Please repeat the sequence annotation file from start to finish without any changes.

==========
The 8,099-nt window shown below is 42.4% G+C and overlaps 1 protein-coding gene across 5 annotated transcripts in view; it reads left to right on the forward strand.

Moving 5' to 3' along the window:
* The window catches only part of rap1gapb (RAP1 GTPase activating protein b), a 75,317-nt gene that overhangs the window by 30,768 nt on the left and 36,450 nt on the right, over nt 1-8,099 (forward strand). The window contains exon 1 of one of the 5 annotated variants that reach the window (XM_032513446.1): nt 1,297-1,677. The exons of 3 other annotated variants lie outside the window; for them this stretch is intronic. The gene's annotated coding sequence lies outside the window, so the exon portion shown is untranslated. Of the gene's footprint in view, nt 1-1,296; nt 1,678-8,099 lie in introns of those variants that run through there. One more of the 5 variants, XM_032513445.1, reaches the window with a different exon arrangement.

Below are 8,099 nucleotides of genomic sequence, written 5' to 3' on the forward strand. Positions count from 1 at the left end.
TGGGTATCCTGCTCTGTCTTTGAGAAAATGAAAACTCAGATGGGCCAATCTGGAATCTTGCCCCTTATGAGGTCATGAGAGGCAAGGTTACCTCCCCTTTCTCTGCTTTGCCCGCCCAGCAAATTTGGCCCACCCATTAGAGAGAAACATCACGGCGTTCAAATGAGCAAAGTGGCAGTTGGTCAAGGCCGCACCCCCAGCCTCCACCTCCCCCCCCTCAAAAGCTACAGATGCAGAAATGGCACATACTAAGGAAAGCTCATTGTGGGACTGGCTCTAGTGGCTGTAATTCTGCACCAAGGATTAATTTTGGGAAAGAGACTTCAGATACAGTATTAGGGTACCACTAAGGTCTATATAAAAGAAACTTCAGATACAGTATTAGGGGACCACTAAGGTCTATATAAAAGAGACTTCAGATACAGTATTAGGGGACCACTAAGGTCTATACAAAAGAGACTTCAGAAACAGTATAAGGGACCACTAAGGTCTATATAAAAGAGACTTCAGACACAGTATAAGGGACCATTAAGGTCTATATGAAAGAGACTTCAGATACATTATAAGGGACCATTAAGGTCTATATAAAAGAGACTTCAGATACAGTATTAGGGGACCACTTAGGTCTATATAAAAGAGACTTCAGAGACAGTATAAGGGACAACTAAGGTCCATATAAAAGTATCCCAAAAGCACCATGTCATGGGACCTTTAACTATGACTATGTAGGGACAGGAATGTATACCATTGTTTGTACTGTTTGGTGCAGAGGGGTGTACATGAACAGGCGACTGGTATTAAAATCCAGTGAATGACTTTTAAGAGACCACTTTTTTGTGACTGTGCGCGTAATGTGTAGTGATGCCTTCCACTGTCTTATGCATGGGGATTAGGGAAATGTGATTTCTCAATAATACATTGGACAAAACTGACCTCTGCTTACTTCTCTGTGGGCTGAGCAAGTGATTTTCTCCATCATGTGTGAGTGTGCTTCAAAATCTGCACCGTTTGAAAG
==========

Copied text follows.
The 8,099-nt window shown below is 42.4% G+C and overlaps 1 protein-coding gene across 5 annotated transcripts in view; it reads left to right on the forward strand.

Moving 5' to 3' along the window:
* The window catches only part of rap1gapb (RAP1 GTPase activating protein b), a 75,317-nt gene that overhangs the window by 30,768 nt on the left and 36,450 nt on the right, over nt 1-8,099 (forward strand). The window contains exon 1 of one of the 5 annotated variants that reach the window (XM_032513446.1): nt 1,297-1,677. The exons of 3 other annotated variants lie outside the window; for them this stretch is intronic. The gene's annotated coding sequence lies outside the window, so the exon portion shown is untranslated. Of the gene's footprint in view, nt 1-1,296; nt 1,678-8,099 lie in introns of those variants that run through there. One more of the 5 variants, XM_032513445.1, reaches the window with a different exon arrangement.

Below are 8,099 nucleotides of genomic sequence, written 5' to 3' on the forward strand. Positions count from 1 at the left end.
TGGGTATCCTGCTCTGTCTTTGAGAAAATGAAAACTCAGATGGGCCAATCTGGAATCTTGCCCCTTATGAGGTCATGAGAGGCAAGGTTACCTCCCCTTTCTCTGCTTTGCCCGCCCAGCAAATTTGGCCCACCCATTAGAGAGAAACATCACGGCGTTCAAATGAGCAAAGTGGCAGTTGGTCAAGGCCGCACCCCCAGCCTCCACCTCCCCCCCCTCAAAAGCTACAGATGCAGAAATGGCACATACTAAGGAAAGCTCATTGTGGGACTGGCTCTAGTGGCTGTAATTCTGCACCAAGGATTAATTTTGGGAAAGAGACTTCAGATACAGTATTAGGGTACCACTAAGGTCTATATAAAAGAAACTTCAGATACAGTATTAGGGGACCACTAAGGTCTATATAAAAGAGACTTCAGATACAGTATTAGGGGACCACTAAGGTCTATACAAAAGAGACTTCAGAAACAGTATAAGGGACCACTAAGGTCTATATAAAAGAGACTTCAGACACAGTATAAGGGACCATTAAGGTCTATATGAAAGAGACTTCAGATACATTATAAGGGACCATTAAGGTCTATATAAAAGAGACTTCAGATACAGTATTAGGGGACCACTTAGGTCTATATAAAAGAGACTTCAGAGACAGTATAAGGGACAACTAAGGTCCATATAAAAGTATCCCAAAAGCACCATGTCATGGGACCTTTAACTATGACTATGTAGGGACAGGAATGTATACCATTGTTTGTACTGTTTGGTGCAGAGGGGTGTACATGAACAGGCGACTGGTATTAAAATCCAGTGAATGACTTTTAAGAGACCACTTTTTTGTGACTGTGCGCGTAATGTGTAGTGATGCCTTCCACTGTCTTATGCATGGGGATTAGGGAAATGTGATTTCTCAATAATACATTGGACAAAACTGACCTCTGCTTACTTCTCTGTGGGCTGAGCAAGTGATTTTCTCCATCATGTGTGAGTGTGCTTCAAAATCTGCACCGTTTGAAAG